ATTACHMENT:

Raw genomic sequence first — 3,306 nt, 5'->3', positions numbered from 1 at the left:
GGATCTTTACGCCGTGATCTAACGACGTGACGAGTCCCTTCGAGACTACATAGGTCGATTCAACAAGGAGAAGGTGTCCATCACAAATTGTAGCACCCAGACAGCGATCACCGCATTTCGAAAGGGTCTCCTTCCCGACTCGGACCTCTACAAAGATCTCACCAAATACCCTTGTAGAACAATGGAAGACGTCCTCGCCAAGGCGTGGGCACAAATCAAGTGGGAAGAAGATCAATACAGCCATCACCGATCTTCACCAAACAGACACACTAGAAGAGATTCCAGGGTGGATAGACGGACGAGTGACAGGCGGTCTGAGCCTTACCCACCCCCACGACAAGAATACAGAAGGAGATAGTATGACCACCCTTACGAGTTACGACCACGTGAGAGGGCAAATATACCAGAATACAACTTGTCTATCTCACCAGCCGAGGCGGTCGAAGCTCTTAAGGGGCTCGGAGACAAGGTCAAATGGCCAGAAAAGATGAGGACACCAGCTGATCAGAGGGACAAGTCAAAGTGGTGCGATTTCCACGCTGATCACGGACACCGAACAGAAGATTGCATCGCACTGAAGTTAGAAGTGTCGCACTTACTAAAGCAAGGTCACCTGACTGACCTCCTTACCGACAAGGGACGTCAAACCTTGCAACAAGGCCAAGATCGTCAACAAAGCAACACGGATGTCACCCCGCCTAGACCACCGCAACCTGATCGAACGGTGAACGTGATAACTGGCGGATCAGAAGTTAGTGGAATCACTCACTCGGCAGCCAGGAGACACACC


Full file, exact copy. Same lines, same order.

Raw genomic sequence first — 3,306 nt, 5'->3', positions numbered from 1 at the left:
GGATCTTTACGCCGTGATCTAACGACGTGACGAGTCCCTTCGAGACTACATAGGTCGATTCAACAAGGAGAAGGTGTCCATCACAAATTGTAGCACCCAGACAGCGATCACCGCATTTCGAAAGGGTCTCCTTCCCGACTCGGACCTCTACAAAGATCTCACCAAATACCCTTGTAGAACAATGGAAGACGTCCTCGCCAAGGCGTGGGCACAAATCAAGTGGGAAGAAGATCAATACAGCCATCACCGATCTTCACCAAACAGACACACTAGAAGAGATTCCAGGGTGGATAGACGGACGAGTGACAGGCGGTCTGAGCCTTACCCACCCCCACGACAAGAATACAGAAGGAGATAGTATGACCACCCTTACGAGTTACGACCACGTGAGAGGGCAAATATACCAGAATACAACTTGTCTATCTCACCAGCCGAGGCGGTCGAAGCTCTTAAGGGGCTCGGAGACAAGGTCAAATGGCCAGAAAAGATGAGGACACCAGCTGATCAGAGGGACAAGTCAAAGTGGTGCGATTTCCACGCTGATCACGGACACCGAACAGAAGATTGCATCGCACTGAAGTTAGAAGTGTCGCACTTACTAAAGCAAGGTCACCTGACTGACCTCCTTACCGACAAGGGACGTCAAACCTTGCAACAAGGCCAAGATCGTCAACAAAGCAACACGGATGTCACCCCGCCTAGACCACCGCAACCTGATCGAACGGTGAACGTGATAACTGGCGGATCAGAAGTTAGTGGAATCACTCACTCGGCAGCCAGGAGACACACC